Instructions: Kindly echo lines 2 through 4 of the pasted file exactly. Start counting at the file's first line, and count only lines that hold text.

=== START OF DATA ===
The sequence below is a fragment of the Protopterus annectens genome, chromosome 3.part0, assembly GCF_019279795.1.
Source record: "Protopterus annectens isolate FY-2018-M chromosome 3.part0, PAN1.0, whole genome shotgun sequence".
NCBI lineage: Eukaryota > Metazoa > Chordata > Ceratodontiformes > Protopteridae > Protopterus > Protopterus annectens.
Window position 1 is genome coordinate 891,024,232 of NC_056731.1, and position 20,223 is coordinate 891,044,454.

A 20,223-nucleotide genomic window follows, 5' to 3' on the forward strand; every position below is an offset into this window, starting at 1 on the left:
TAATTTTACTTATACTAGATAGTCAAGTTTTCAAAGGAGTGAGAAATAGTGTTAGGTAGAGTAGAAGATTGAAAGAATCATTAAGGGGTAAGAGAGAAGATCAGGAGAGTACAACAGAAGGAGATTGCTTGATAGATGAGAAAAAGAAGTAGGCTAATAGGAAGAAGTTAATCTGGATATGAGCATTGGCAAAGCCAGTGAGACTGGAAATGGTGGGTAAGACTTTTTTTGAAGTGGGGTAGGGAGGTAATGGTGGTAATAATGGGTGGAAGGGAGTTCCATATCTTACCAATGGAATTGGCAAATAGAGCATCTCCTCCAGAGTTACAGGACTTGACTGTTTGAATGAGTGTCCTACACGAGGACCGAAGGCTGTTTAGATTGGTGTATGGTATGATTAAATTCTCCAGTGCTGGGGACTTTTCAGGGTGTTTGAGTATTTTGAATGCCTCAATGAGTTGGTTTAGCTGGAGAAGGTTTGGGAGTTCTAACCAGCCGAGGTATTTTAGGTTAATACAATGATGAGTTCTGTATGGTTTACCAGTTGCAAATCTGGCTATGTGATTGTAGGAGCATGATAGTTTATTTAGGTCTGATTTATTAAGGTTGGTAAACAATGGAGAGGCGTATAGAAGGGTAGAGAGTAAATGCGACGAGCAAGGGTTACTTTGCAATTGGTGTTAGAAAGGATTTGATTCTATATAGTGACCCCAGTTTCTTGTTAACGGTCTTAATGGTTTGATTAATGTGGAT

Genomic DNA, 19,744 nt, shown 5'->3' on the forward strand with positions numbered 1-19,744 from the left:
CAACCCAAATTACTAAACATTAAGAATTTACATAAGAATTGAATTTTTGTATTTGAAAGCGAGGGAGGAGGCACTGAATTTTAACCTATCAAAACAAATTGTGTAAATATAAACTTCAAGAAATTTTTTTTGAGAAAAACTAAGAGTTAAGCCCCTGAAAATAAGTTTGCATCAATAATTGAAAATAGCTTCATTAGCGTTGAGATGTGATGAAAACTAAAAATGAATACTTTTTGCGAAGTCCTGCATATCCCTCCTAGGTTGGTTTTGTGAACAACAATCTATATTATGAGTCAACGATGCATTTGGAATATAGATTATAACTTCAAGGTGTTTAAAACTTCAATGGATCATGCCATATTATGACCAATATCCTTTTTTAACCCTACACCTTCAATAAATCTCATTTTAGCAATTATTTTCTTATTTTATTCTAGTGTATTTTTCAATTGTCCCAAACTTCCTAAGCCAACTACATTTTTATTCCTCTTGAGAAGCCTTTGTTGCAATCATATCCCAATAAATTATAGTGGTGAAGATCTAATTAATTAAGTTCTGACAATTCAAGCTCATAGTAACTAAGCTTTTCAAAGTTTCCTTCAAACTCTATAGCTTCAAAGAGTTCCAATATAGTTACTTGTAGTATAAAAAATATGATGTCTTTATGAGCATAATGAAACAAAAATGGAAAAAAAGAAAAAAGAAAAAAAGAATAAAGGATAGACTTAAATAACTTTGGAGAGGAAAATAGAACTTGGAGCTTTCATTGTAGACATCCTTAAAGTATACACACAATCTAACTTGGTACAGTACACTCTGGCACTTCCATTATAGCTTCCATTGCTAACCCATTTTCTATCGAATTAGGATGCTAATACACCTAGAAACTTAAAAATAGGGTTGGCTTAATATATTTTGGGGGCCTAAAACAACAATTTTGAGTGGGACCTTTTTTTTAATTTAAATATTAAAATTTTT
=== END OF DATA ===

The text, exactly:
Source record: "Protopterus annectens isolate FY-2018-M chromosome 3.part0, PAN1.0, whole genome shotgun sequence".
NCBI lineage: Eukaryota > Metazoa > Chordata > Ceratodontiformes > Protopteridae > Protopterus > Protopterus annectens.
Window position 1 is genome coordinate 891,024,232 of NC_056731.1, and position 20,223 is coordinate 891,044,454.